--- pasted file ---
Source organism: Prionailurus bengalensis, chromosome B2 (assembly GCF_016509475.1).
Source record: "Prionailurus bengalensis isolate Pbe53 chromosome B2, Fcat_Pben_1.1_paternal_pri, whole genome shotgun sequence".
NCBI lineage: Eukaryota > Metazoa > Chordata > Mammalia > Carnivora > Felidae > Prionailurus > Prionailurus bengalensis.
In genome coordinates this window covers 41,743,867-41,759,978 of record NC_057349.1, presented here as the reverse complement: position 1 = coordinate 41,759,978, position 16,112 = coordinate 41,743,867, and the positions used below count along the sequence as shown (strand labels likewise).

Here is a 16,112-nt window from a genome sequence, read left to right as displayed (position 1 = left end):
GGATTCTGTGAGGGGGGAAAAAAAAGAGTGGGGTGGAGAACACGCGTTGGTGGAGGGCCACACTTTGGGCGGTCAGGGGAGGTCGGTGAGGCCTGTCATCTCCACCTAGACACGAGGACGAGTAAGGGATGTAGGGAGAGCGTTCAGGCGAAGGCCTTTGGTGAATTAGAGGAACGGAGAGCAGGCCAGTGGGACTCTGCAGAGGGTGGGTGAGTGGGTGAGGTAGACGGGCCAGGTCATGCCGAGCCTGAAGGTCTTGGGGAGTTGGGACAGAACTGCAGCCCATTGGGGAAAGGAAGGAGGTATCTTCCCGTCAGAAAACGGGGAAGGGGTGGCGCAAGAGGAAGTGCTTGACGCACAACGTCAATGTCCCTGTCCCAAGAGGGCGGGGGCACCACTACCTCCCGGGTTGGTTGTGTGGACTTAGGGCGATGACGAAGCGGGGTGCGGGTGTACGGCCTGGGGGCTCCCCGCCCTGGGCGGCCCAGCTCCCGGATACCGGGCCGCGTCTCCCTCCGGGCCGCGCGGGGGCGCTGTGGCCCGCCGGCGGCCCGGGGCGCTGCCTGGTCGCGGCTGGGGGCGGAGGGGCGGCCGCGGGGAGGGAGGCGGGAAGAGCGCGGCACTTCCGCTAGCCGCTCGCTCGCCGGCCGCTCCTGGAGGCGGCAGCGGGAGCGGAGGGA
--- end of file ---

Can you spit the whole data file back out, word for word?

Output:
Source organism: Prionailurus bengalensis, chromosome B2 (assembly GCF_016509475.1).
Source record: "Prionailurus bengalensis isolate Pbe53 chromosome B2, Fcat_Pben_1.1_paternal_pri, whole genome shotgun sequence".
NCBI lineage: Eukaryota > Metazoa > Chordata > Mammalia > Carnivora > Felidae > Prionailurus > Prionailurus bengalensis.
In genome coordinates this window covers 41,743,867-41,759,978 of record NC_057349.1, presented here as the reverse complement: position 1 = coordinate 41,759,978, position 16,112 = coordinate 41,743,867, and the positions used below count along the sequence as shown (strand labels likewise).

Here is a 16,112-nt window from a genome sequence, read left to right as displayed (position 1 = left end):
GGATTCTGTGAGGGGGGAAAAAAAAGAGTGGGGTGGAGAACACGCGTTGGTGGAGGGCCACACTTTGGGCGGTCAGGGGAGGTCGGTGAGGCCTGTCATCTCCACCTAGACACGAGGACGAGTAAGGGATGTAGGGAGAGCGTTCAGGCGAAGGCCTTTGGTGAATTAGAGGAACGGAGAGCAGGCCAGTGGGACTCTGCAGAGGGTGGGTGAGTGGGTGAGGTAGACGGGCCAGGTCATGCCGAGCCTGAAGGTCTTGGGGAGTTGGGACAGAACTGCAGCCCATTGGGGAAAGGAAGGAGGTATCTTCCCGTCAGAAAACGGGGAAGGGGTGGCGCAAGAGGAAGTGCTTGACGCACAACGTCAATGTCCCTGTCCCAAGAGGGCGGGGGCACCACTACCTCCCGGGTTGGTTGTGTGGACTTAGGGCGATGACGAAGCGGGGTGCGGGTGTACGGCCTGGGGGCTCCCCGCCCTGGGCGGCCCAGCTCCCGGATACCGGGCCGCGTCTCCCTCCGGGCCGCGCGGGGGCGCTGTGGCCCGCCGGCGGCCCGGGGCGCTGCCTGGTCGCGGCTGGGGGCGGAGGGGCGGCCGCGGGGAGGGAGGCGGGAAGAGCGCGGCACTTCCGCTAGCCGCTCGCTCGCCGGCCGCTCCTGGAGGCGGCAGCGGGAGCGGAGGGA